June 2022 No. 29

Is This Really a Park & Ride Bus?


Have you ever wondered how METRO’s light-rail vehicles (LRV) get from the factory floor to the tracks? It’s a super-duty job that requires teamwork, patience, and a lot of planning!

By the end of the year, fourteen new Siemens S70 LRVs will join the METRORail stable, bringing the Authority’s total to 81. The zero-emission vehicles will supplement LRVs currently servicing the city’s three light-rail lines and help METRO reach its sustainability goals, ensuring Houstonians can easily access downtown, the Texas Medical Center, and other near town destinations with reliable and comfortable service now and into the future. Let’s look at how they get here!

Each railcar set begins its life at the 60-acre Siemens Mobility Rolling Stock Factory in Sacramento, California. The facility, which has been in operation since 1985, manufactures rail vehicles for more than 30 transit agencies in the U.S. and Canada.

After a train is completed and ready for delivery, it embarks on a 2,000-mile trek from Sacramento to Houston, which takes about one week to complete. A coordinated team of employees and contractors from both METRO and Siemens works together to ensure the journey is successful.

At nearly 100 feet in length and weighing more than 100,000 pounds, an LRV must be carefully loaded onto a specially made tractor-trailer that will transport it halfway across the country. Pilot trucks must accompany the oversized load throughout its trip. It’s a big haul.

Once the train reaches Junction, Texas — located about 150 miles west of Austin — it gets the VIP treatment and is met by MPD officers who help guide the caravan safely into town.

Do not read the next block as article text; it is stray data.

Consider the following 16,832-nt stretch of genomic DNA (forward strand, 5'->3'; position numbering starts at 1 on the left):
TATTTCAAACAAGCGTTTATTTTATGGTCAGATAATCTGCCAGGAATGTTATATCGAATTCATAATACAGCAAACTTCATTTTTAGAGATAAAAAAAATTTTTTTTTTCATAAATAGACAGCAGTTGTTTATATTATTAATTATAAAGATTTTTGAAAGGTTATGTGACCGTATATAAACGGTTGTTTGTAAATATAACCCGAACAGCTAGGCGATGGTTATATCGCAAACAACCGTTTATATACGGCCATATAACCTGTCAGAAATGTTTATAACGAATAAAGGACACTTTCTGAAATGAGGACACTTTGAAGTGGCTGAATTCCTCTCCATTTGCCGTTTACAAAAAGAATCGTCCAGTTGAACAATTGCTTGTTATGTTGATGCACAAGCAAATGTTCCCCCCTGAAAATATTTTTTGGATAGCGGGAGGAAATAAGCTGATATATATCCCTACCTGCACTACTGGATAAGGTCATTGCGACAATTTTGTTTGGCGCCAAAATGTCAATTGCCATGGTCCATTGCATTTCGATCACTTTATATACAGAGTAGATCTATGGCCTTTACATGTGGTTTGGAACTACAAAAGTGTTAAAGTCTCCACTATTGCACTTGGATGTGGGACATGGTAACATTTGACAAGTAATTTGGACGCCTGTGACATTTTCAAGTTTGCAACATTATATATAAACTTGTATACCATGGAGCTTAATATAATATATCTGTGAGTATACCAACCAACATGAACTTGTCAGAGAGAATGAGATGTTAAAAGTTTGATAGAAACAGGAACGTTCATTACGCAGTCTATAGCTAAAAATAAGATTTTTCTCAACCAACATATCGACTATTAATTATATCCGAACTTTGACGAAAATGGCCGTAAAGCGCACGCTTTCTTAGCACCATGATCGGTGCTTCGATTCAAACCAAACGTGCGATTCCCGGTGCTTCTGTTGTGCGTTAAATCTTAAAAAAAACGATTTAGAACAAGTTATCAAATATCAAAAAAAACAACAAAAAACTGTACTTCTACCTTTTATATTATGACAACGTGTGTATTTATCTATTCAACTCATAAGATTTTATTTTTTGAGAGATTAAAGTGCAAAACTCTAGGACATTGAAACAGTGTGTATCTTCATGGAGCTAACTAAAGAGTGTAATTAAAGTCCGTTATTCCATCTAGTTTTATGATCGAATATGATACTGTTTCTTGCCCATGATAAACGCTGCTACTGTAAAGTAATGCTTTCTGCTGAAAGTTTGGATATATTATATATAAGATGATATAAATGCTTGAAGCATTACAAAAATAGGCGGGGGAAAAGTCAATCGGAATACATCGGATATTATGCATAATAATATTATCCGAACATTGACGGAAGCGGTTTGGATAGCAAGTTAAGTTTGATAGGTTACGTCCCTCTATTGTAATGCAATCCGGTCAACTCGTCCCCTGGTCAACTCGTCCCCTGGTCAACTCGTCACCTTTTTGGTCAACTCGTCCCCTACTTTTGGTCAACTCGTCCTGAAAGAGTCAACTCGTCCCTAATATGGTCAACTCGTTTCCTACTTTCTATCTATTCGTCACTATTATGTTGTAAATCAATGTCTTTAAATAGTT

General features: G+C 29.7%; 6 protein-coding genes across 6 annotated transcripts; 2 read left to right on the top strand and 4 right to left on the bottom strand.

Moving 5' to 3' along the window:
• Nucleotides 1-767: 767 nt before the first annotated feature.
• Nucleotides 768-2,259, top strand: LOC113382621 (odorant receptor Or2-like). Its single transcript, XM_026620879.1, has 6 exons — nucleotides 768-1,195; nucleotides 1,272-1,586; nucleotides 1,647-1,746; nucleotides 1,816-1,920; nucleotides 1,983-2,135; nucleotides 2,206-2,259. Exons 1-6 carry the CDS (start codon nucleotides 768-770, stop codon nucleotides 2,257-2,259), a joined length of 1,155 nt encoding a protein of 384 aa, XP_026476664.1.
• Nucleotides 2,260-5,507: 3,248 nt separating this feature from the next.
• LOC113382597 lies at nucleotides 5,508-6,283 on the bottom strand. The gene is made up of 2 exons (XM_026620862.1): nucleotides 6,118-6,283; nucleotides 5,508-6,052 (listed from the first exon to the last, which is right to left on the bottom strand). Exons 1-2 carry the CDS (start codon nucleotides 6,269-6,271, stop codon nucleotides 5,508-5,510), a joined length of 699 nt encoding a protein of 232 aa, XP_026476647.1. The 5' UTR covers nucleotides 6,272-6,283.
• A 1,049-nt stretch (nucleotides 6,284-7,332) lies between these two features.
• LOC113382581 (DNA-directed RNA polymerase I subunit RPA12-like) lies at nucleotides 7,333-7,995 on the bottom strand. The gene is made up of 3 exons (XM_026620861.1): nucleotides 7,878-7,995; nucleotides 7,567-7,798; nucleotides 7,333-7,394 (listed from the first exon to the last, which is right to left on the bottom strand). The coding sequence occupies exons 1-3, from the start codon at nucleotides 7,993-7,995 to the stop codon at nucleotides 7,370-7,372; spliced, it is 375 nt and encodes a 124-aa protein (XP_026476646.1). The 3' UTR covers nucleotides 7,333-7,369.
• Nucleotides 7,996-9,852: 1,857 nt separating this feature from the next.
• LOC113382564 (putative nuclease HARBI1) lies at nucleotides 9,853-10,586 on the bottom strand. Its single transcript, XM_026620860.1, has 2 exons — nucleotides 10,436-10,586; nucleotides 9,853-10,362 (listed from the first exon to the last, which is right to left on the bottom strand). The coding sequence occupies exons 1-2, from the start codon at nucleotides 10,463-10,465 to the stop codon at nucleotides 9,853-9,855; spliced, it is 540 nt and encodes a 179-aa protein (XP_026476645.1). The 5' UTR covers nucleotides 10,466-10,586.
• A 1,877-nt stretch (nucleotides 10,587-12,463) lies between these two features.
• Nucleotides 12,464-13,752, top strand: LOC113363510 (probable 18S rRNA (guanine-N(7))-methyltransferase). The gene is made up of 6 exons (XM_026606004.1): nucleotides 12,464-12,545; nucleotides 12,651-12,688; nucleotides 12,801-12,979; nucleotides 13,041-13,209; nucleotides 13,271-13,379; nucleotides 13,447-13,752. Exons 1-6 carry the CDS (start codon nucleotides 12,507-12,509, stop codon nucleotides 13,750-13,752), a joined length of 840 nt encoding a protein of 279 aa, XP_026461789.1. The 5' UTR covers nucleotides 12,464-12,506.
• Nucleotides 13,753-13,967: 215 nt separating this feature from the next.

“It’s really an impressive sight to see,” said METRO Assistant Superintendent of Special Events & Construction Eddie Espinosa. “There’s this massive convoy moving down the highway, complete with lights and sirens. It certainly gets a lot of double-takes as it makes its way into Houston.”

Delivery day is an exciting time and METRO LRV Electronic Specialist Alan Tran is there to meet each new vehicle as it arrives at its new home, the METRORail Operations Center, also known as the ROC. Tran helps oversee the offloading process, which takes several hours to complete. Workers use a combination of industrial cable winches, and jack lifts to offload the massive vehicles carefully and precisely onto the track.

“Getting the train from the truck to the track is a group effort. It takes operators, LRV technicians, transport contractors, and Siemens workers to get it done,” said Tran. “It’s a meticulous operation, and safety is a priority.”

Be on the lookout for METRO’s newest LRVs. This new generation of S70s is expected to begin service this summer.  Customers will find brand-new seating arrangements, which include extra foot room, better access through the center car, and additional wheelchair accessibility. The vehicle’s HVAC systems now include fresh air dampers that automatically adjust based on the number of people in the vehicle, keeping compartments more comfortable for riders and increasing the HVAC system’s efficiency. See you aboard!


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